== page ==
By combining images of the iconic Pillars of Creation from two cameras aboard the NASA/ESA/CSA James Webb Space Telescope, the Universe has been framed in its infrared glory. Webb’s near-infrared image was fused with its mid-infrared image, setting this star-forming region ablaze with new details.
Myriad stars are spread throughout the scene. The stars primarily show up in near-infrared light, marking a contribution of Webb’s Near-Infrared Camera (NIRCam). Near-infrared light also reveals thousands of newly formed stars – look for bright orange spheres that lie just outside the dusty pillars.
In mid-infrared light, the dust is on full display. The contributions from Webb’s Mid-Infrared Instrument (MIRI) are most apparent in the layers of diffuse, orange dust that drape the top of the image, relaxing into a V. The densest regions of dust are cast in deep indigo hues, obscuring our view of the activities inside the dense pillars.
Dust also makes up the spire-like pillars that extend from the bottom left to the top right. This is one of the reasons why the region is overflowing with stars – dust is a major ingredient of star formation. When knots of gas and dust with sufficient mass form in the pillars, they begin to collapse under their own gravitational attraction, slowly heat up, and eventually form new stars. Newly formed stars are especially apparent at the edges of the top two pillars – they are practically bursting onto the scene.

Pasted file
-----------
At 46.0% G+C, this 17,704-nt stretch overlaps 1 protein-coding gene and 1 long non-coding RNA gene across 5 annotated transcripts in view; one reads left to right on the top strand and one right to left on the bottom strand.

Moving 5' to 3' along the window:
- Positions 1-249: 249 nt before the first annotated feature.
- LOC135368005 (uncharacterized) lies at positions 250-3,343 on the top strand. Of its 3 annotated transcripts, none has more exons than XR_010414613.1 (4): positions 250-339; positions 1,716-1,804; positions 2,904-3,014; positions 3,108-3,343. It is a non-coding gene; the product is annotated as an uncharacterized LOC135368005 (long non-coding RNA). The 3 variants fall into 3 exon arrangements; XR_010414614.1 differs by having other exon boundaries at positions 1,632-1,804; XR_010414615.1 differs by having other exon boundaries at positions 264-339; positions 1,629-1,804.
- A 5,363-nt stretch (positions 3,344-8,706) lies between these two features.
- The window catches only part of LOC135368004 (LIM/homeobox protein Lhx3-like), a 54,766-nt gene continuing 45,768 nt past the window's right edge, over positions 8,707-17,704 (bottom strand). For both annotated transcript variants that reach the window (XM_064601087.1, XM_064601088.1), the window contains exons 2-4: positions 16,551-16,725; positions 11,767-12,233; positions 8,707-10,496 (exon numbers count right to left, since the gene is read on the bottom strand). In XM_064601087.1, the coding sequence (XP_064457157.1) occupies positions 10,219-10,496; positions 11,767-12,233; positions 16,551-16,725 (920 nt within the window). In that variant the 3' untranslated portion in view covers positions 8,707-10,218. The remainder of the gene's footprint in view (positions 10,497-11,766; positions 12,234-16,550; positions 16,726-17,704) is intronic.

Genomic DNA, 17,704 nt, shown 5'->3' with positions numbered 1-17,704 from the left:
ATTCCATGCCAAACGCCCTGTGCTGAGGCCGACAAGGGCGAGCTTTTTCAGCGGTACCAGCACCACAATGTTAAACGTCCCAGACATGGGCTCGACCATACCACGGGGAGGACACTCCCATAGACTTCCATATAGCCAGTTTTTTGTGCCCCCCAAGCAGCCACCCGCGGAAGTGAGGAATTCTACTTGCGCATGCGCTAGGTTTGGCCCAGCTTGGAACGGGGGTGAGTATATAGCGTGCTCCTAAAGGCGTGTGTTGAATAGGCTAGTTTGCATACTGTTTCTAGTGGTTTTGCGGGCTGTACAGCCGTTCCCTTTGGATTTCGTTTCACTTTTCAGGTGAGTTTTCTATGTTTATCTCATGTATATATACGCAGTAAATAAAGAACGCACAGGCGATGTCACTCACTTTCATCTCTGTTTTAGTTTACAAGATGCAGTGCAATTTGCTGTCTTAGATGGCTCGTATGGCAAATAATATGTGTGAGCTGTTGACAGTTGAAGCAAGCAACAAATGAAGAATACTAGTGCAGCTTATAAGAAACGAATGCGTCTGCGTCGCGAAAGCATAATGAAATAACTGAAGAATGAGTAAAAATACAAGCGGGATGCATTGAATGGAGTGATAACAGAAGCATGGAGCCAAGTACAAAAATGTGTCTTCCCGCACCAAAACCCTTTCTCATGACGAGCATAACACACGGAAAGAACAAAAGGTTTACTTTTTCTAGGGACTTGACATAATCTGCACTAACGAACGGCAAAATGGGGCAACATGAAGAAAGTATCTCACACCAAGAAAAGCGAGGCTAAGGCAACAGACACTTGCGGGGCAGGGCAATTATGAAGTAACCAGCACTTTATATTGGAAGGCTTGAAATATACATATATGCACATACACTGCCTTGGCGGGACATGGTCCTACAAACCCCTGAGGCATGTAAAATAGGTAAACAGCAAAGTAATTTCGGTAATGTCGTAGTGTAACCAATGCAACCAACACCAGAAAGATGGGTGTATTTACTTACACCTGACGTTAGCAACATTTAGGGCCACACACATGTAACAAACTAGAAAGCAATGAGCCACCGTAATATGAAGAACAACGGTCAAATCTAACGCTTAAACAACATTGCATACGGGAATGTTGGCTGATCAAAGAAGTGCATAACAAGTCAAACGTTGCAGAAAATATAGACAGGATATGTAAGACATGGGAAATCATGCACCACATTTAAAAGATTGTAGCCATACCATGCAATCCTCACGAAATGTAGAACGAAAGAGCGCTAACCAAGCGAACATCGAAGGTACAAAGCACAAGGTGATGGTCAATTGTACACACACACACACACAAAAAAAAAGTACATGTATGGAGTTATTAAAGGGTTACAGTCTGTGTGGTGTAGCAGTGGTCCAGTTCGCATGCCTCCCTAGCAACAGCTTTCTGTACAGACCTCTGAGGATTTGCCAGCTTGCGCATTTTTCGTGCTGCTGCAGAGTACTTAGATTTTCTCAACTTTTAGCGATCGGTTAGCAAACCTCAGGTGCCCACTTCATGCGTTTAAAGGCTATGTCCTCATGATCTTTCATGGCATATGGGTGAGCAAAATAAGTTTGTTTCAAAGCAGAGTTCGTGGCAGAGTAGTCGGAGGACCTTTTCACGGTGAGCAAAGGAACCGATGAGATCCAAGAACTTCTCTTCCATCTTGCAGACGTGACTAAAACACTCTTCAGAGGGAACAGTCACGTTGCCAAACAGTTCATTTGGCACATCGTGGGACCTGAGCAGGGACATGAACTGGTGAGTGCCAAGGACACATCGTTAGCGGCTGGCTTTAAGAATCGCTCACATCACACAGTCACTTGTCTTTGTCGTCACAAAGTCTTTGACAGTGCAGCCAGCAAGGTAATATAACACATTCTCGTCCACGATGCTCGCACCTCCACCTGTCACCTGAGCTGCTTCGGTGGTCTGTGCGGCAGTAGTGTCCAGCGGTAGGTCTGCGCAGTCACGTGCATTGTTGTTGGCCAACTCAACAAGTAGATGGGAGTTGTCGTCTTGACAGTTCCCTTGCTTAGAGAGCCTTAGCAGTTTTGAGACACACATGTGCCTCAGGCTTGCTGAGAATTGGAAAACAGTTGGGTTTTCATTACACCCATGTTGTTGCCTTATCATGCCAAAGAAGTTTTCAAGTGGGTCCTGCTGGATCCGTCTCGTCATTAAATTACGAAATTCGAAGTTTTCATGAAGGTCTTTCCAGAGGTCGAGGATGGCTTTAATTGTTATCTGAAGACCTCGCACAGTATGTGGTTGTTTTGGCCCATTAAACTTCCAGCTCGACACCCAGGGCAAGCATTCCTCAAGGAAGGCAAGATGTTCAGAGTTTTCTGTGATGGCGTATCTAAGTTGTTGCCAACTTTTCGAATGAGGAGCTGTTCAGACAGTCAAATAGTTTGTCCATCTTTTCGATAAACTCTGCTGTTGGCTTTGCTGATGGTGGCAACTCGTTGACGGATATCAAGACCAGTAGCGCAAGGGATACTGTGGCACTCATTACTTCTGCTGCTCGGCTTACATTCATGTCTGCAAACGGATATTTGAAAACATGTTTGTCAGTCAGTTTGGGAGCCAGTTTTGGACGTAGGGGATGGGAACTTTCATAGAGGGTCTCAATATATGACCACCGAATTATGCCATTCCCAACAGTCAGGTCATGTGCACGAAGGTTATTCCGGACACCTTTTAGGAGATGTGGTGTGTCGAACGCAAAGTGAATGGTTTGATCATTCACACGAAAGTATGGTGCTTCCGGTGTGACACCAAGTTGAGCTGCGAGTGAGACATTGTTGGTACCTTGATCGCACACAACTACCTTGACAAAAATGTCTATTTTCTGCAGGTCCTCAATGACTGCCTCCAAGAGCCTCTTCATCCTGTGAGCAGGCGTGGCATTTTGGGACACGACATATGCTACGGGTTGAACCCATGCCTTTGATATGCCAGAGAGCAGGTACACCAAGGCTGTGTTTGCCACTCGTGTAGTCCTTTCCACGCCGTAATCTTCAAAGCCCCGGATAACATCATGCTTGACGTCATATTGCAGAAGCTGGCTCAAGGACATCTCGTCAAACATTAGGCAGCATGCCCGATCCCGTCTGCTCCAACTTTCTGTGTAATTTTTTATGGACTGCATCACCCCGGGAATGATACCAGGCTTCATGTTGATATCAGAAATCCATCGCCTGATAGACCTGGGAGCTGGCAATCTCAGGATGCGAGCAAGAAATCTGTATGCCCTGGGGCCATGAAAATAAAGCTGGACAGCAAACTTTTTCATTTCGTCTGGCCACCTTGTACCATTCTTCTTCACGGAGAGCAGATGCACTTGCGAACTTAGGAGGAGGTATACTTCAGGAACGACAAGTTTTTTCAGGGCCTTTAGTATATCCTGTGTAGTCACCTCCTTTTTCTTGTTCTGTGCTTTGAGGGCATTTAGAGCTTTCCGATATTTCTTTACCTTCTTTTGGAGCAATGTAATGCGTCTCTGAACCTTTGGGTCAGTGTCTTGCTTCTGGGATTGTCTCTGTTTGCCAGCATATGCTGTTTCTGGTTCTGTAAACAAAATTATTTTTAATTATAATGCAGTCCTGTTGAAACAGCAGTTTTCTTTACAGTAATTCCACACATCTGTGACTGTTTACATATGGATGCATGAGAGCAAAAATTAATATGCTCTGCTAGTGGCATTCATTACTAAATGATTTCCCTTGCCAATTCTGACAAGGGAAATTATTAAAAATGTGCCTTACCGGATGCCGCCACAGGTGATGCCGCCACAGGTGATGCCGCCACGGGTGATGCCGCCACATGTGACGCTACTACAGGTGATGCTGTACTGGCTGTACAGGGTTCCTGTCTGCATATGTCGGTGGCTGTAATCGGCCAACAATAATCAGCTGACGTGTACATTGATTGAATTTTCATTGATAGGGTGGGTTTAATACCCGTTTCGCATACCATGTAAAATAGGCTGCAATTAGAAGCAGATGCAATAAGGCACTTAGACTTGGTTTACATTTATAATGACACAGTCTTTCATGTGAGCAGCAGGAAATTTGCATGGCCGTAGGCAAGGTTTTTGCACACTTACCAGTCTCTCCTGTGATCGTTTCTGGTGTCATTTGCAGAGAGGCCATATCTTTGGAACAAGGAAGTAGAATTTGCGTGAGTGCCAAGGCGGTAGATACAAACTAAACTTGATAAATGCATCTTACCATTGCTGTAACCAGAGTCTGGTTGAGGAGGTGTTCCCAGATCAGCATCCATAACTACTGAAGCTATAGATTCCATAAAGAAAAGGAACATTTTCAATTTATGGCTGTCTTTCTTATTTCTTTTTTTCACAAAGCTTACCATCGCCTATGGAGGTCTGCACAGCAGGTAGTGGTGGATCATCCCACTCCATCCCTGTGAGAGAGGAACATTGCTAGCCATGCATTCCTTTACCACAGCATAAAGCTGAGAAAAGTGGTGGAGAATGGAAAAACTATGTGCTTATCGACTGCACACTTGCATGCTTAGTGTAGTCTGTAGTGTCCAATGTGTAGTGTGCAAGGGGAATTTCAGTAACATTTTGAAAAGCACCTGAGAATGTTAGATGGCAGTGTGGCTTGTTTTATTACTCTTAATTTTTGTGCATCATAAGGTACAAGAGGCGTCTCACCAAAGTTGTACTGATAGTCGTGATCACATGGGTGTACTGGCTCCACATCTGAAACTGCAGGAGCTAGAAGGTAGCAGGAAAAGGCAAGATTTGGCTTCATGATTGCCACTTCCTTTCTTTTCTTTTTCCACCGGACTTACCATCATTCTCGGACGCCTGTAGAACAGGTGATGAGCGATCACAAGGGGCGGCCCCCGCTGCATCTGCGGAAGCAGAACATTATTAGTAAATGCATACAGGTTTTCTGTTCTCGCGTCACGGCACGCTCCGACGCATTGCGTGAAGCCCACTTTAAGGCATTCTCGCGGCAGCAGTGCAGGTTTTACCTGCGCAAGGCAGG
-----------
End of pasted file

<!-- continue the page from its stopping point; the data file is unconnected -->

At the top edge of the second pillar, undulating detail in red hints at even more embedded stars. These are even younger, and are quite active as they form. The lava-like regions capture their periodic ejections. As stars form, they periodically send out supersonic jets that can interact within clouds of material, like these thick pillars of gas and dust. These young stars are estimated to be only a few hundred thousand years old, and will continue to form for millions of years.
Almost everything you see in this scene is local. The distant universe is largely blocked from our view both by the interstellar medium, which is made up of sparse gas and dust located between the stars, and a thick dust lane in our Milky Way galaxy. As a result, the stars take center stage in Webb’s view of the Pillars of Creation.
The Pillars of Creation is a small region within the vast Eagle Nebula, which lies 6,500 light-years away.
MIRI was contributed by ESA and NASA, with the instrument designed and built by a consortium of nationally funded European Institutes (The MIRI European Consortium) in partnership with JPL and the University of Arizona.
Webb’s NIRCam was built by a team at the University of Arizona and Lockheed Martin’s Advanced Technology Center.
[Image Description: Semi-opaque layers of blue, purple, and grey gas and dust start at the bottom left and rise toward the top right. There are three prominent pillars. The left pillar is the largest and widest. The background is orange near the top and dark blue and purple near the bottom. Some blue and white stars dot the overall scene.]
NASA, ESA, CSA, STScI, J. DePasquale (STScI), A. Pagan (STScI), A. M. Koekemoer (STScI); CC BY 4.0